I was already incredibly high on Gordon, so he only had minimal room to rise. However, he jumps Davante Adams and becomes my WR10, with plenty of room to leapfrog AJ Green, Keenan Allen, and potentially even Julio Jones if the chemistry and timing is on point.

Fallers

Duke Johnson

In the opposite of the case for Gordon getting richer, our earlier case against Johnson gained even more steam amidst these trades for a number of reasons:

1) Game Flow: The Browns promise to be much more competitive in 2018. As discussed with Zac Jackson on our own “Fantasy Fullback Dive,” Johnson greatly benefited from the awfulness around him. The Browns were constantly playing from behind, and lacked the QB and WR play to push the ball downfield. Thus, he received dump-off after dump-off, ultimately racking up his third-best 73 receptions. With Taylor and Landry now aboard, and a bevy of draft talent on the way, the Browns promise to take a major leap forward — if not in record, at least in overall weekly competitiveness. Johnson won’t find the game scripts so positive in 2018.

2) More Target Competition: It’s safe to say Johnson faces far more volume competition in 2018, especially from Landry. These two will be attacking the same area of the field on similar concepts, and, as adept a route runner as Johnson may be, Landry is the NFL’s best in this range.

3) Saquon Barkley…. This remains purely speculative, but the Browns’ odds of drafting Barkley at No.1 overall seem more real every day. This is especially now true with Tyrod lessening the QB concerns. The Browns are now truly, shockingly built to win, and the only thing missing is a Todd Haley Workhorse. Barkley is perhaps the best all-around back prospect ever, and you have to imagine Haley’s banging the table for his next (better) Le’Veon Bell.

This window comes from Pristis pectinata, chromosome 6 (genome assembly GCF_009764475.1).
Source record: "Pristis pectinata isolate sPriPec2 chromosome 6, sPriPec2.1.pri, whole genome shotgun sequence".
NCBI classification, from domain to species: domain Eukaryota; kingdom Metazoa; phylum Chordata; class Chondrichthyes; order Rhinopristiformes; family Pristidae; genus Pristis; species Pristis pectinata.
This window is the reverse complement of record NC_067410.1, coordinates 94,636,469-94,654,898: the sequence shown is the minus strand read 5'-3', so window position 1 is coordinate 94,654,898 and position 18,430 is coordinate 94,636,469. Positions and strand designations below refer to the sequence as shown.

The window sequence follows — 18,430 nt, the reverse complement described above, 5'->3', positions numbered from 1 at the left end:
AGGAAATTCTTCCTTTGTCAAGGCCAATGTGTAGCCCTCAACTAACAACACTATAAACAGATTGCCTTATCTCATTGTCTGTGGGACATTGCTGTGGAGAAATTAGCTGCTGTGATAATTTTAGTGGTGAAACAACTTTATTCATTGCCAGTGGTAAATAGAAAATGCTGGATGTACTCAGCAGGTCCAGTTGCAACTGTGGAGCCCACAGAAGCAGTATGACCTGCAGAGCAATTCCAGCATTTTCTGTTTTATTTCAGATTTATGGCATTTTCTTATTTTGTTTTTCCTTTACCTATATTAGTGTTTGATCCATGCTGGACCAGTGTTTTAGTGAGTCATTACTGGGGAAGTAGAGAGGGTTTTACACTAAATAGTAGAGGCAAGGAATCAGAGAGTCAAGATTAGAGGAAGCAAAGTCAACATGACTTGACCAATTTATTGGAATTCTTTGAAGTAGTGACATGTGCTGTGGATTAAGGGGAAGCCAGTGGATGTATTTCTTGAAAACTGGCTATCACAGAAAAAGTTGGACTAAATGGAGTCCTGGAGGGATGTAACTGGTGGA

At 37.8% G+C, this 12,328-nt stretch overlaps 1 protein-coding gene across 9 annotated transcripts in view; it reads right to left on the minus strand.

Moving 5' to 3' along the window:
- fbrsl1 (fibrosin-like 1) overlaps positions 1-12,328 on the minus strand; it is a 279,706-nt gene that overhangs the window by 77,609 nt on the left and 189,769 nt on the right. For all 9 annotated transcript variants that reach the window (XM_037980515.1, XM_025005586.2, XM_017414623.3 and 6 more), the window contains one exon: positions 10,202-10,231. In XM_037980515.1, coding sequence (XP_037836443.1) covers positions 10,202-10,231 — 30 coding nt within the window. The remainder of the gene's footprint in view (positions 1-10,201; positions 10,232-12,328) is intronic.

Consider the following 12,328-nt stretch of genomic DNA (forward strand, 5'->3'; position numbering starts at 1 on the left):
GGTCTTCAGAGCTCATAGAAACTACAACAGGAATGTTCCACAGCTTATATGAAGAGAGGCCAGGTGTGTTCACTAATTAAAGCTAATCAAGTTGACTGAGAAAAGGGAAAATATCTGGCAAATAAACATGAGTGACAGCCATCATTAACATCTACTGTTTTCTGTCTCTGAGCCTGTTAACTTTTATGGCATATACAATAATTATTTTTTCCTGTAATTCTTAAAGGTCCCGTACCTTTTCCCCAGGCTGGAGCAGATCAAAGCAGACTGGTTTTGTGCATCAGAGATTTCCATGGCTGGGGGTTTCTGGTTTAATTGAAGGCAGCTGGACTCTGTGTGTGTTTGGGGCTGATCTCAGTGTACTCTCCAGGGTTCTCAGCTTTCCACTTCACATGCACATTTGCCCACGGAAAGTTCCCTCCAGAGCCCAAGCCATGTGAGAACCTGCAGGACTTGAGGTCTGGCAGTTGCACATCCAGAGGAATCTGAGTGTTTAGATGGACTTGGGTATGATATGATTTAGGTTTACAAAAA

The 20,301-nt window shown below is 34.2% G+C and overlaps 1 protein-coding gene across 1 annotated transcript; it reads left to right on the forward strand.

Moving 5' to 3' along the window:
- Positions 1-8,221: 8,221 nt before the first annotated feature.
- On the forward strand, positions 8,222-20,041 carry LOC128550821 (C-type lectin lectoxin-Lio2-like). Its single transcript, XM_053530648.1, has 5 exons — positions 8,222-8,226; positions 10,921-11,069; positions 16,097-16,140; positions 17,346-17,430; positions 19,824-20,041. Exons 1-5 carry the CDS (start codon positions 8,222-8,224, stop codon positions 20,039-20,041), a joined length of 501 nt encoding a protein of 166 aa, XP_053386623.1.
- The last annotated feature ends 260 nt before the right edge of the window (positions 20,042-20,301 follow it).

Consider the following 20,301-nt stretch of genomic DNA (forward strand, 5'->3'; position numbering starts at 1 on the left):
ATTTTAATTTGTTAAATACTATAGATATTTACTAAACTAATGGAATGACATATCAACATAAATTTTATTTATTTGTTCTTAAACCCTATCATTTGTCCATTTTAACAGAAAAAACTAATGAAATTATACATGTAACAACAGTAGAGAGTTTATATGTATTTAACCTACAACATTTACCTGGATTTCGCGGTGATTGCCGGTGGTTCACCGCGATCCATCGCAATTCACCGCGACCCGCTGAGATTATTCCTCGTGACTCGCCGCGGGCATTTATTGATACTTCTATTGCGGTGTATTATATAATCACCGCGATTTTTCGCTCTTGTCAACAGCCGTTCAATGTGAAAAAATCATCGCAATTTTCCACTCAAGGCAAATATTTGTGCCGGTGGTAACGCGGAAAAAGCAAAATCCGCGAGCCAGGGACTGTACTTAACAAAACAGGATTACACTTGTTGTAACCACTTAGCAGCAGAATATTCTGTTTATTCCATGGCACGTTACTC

All-in-all, the offseason has not been kind to Duke, largely in part because of how positive its been for the Browns as a whole. He drops from my RB26 to RB32 on my upcoming Big Board. 

Corey Coleman & David Njoku

Coleman or Njoku were already unlikely to make a meaningful fantasy impact, but now their climb on the target totem pole is even steeper. Truly, behind Gordon, Landry, and Johnson (or Barkley), there’ll be nothing but target scraps left here. Despite both Coleman and Njoku’s insane athleticism, neither seems likely to see enough volume for anything reliable. There will be plenty of Penny Stocks with far higher ceilings.

Neutral… OK, slight downgrade

Jarvis Landry

Landry’s the toughest to gauge here. He moves from the clear Top Dog in Miami, to a likely second-fiddle to Gordon in Cleveland. Moreover, Haley’s primarily dominated with pure “Outside X” type of receivers (Larry Fitzgerald, Antonio Brown, even Dwayne Bowe).

Yet, Haley’s also never had a short-to-intermediate receiver with Landry’s elite game. The offensive coordinator has always peppered this area of the field, usually via his running backs, and set talents like Le’Veon Bell and Jamaal Charles up with enormous YAC opportunities. With speed demons in Gordon and Coleman outside him, Landry should find enormous room to feast over the middle.

Landry also really developed his red zone game in 2017. He ranked 6th among WRs and TEs with 23 targets, first in receptions (18) and catch rate (78%), and tied for second in TDs (9). Landry was impossible to run with off the line, resulting in all 9 of his TDs coming from 10 or fewer yards out. In words I never thought I’d type, the Browns project to visit the red zone plenty in 2018, giving Landry plenty of opportunities to score.

All-in-all, Haley’s ingenuity and the Tyrod Upgrade give me hope Landry can remain a high-end WR2 in fantasy. The target decrease may sting, and he falls slightly from WR17 to WR22, now more in the Stefon Diggs range than the Doug Baldwin tier.

Summary

After some savvy trades, the Browns look poised to leap from burning dumpsters to lighting off fantasy fireworks in 2018. Tyrod Taylor drips in enormous upside surrounded by elite weapons in Josh Gordon and Jarvis Landry (and maybe Saquon Barkley). He’s going to make a fantastic double-digit round QB. I’ll be sprinting to pair him with Gordon, who’ll benefit tremendously from the best QB play of his career, a play caller who can utilize him to the fullest, less defensive attention, and his first full clear-headed offseason. Duke Johnson, Corey Coleman, and David Njoku all fall with far less available targets. Landry himself appears to be the least impacted, as he may fall a notch down on the target totem pole, but Haley will utilize his YAC abilities to the fullest.

In the words of Landry himself…